Saturday, July 30, 2005

ASSENTER'S NOTEBOOK: On the Necessity for Beauty

To what can a Dissenter give his assent? I choose to give my assent to beauty. I am struck by beauty. By struck I mean something more than touched. What might merely have touched me a few years ago may now move me to tears. I have always been touched at varying levels of intensity by beauty. But for the most part tears were reserved for tragedy or some especially sharp poignance. I could live with beauty, admire it, even be touched by it, but I don't remember being moved to tears by it. But now when there are tears, they seem to come less frequently from sadness or tragedy, more often from beauty or grace. What is also different lately is that I am struck by beauty at random moments impossible to anticipate, and moved more deeply, as if my perception of beauty has shifted. I may see as beautiful now something that would not have appeared so a few years ago. Till recently beauty has come most often in the non-human forms of wild Nature: mostly from landscapes: a sublime vista, the easy grace of a wild animal in its own wilderness, or a grotto in the forest where a stream pools. These days I am moved more frequently, more deeply, when beauty springs from human origins.

What occasioned this speculation was going to see "Granny Dances To A Holiday Drum," a concert presented by the Cleo Parker Robinson Dance Ensemble. This is an exceptionally disciplined dance company, full of energy, enthusiasm, vigor and grace. For this concert the company included not only the ensemble of professionals, but students and children. Ms. Robinson performed, and two storytellers, Marta Barnard and Opalanga, rounded out the performance. Though Cleo Parker Robinson is justly famed, these performers do not live and work at the world's centers for dance, drama or other arts. Though they have traveled internationally, they are rooted in Denver, at Five Points, the heart of the ghetto. They perform in an old church refurbished for use as dance school, offices, and theatre. This holiday performance was not an anomaly in terms of my being touched. I have never been to a Cleo Parker Robinson performance that has failed to strike me profoundly by the beauty of some point in the program.

Sometimes I sit among others who are clearly enjoying the performance, and at certain times of obvious intensity we are all in it together, everyone touched, excited, moved; white kleenex pick up what light there is in the darkened hall. What is mildly disconcerting is that occasionally while others are simply smiling, moving slightly in time to the music and the dance, even laughing, I find myself adjusting my glasses on my nose with a finger, and surreptitiously wiping a corner of my eye.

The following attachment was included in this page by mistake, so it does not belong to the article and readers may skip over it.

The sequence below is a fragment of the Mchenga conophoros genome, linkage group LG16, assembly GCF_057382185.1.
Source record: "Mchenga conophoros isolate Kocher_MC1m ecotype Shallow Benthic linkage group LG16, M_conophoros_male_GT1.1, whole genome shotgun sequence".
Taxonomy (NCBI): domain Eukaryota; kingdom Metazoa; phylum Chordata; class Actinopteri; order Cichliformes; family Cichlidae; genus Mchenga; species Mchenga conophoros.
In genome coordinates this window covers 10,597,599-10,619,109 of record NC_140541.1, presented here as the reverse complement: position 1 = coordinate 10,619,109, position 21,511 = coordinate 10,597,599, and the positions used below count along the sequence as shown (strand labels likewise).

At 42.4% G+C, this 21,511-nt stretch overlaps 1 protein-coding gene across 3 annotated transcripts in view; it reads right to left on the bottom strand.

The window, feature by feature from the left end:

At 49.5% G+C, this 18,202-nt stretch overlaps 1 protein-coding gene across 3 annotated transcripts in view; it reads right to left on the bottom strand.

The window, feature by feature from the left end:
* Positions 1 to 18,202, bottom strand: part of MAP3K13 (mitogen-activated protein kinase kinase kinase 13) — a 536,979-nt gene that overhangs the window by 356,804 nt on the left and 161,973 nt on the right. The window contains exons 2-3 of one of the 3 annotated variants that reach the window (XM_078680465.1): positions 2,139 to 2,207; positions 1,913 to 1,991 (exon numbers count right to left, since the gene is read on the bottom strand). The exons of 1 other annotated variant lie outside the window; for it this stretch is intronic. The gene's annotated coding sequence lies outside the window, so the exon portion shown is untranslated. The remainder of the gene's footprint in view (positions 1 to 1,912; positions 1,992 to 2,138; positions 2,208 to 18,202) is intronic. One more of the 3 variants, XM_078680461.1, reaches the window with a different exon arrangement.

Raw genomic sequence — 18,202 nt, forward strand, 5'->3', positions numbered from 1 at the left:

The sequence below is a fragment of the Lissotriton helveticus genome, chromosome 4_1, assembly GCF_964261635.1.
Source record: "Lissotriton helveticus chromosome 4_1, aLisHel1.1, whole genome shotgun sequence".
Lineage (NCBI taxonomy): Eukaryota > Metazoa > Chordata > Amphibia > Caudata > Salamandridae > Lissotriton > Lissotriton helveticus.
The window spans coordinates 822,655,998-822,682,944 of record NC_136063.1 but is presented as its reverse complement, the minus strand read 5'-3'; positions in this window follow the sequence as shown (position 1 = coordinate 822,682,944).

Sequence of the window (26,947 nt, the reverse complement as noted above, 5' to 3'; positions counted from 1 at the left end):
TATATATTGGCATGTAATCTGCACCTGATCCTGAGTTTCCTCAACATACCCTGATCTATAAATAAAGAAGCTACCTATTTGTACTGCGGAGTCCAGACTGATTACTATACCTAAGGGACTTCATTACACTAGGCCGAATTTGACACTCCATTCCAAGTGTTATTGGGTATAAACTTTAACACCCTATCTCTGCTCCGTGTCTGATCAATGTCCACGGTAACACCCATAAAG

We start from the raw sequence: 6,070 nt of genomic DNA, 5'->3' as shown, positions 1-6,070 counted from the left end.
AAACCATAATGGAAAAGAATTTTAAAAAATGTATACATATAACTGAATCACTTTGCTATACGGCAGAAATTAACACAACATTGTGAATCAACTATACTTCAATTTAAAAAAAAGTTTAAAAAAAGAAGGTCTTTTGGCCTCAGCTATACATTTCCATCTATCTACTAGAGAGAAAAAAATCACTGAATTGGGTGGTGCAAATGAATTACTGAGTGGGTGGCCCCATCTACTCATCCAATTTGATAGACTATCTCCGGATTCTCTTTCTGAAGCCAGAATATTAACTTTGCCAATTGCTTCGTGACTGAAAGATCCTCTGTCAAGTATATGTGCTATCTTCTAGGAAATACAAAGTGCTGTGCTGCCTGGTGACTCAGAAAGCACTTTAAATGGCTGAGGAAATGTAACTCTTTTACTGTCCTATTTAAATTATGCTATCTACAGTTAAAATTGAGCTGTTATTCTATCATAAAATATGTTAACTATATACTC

I think what strikes me at such times is several kinds of beauty. There is the beauty of music, the beauty of bodies performing the dance, the beauty of color: lights, costumes, the various colors of skin; the beauty of the entire spectacle of sound and sight, energy, movement and color combined. There is also the beauty of an entire audience caught up for a time from the world, taken aside from the everyday. What one knows of an audience that size is that someone in it is facing real tragedy, some are simply bored with their lives, others frustrated by an unrewarding job or a difficult boss, others worried about their children or their spouses or aging parents...yet here we are, all of us, offered a moment of surcease, caught up by a robust beauty, taken out of ourselves.

There is more. I am no dance critic so I do not have the vocabulary to give these things their right names, but part of that beauty has to do with another sense of what is happening right before our eyes: we are witness to commitment and risk and compassion. I do not know if the actual steps are perfect; my eye is neither informed nor perceptive enough to discern that. A leap that seems perfect to me may feel three inches too low to the dancer or the choreographer. But whether a kick is perfectly executed is not the issue here. What moves me is a sense that everyone involved is giving their best, they are pushing their own limits physically, intellectually, emotionally, artistically, and running full tilt into all the risk that implies. There is a kind of courage involved in offering such a gift to an audience: “Here, this is not just what we can do, this is what we are.” It is a courage combined with compassion. The combination results in a kind of fierce, elegant beauty.

Part of what creates this beauty lies in the notion of appropriateness. There is no pretension here, no pseudo-sophistication. This is not a rich company with abundant financial resources. They have grown over the years, yes, but the costumes and the sets reflect imagination rather than wealth. They are appropriate not only to the demands of the program, they are appropriate to the resources available. The ensemble may sometimes, maybe often, wish for more, but they make what they have work for their purposes.

Dancers, I presume, are trained like actors to reflect and project the emotion that the scene and the score require. But what I am seeing on that stage transcends training. The energy and expression that comes from these dancers often represents more: pride, determination, a profound satisfaction in the work, in being able to give to others something of one's own bright pleasure in the beauty of the rhythmic task at hand. Who would not be moved by such a gift?

Another element in my being moved has to do with the humanness of this enterprise. Video or film would have edited our view to create an illusion of perfection that would have at the same time made the entire production inhuman. This was not just "live," it was life, straining with desire to create beauty, and there was nothing between the dancers' absorption in their creation of beauty and our absorption in the perception of beauty, nothing between us and grace.

For me that all translates into such beauty that even at innocuous moments that seem to endanger no one else, I am unexpectedly struck, caught off guard, moved. When I mentioned this to Rick, a friend from Alaska who attended the program with Lauren and me, he acknowledged a similar response. He'd seen two New York companies in recent months, and neither had moved him the way this performance had. But he also agreed that his own attitude had become more like mine in recent years: he, too, was struck by beauty. Then he ducked the issue and took refuge in his abundant good humor: "Your macho's leaking, Holthaus," he said, "You better stop at the service station and have your macho checked."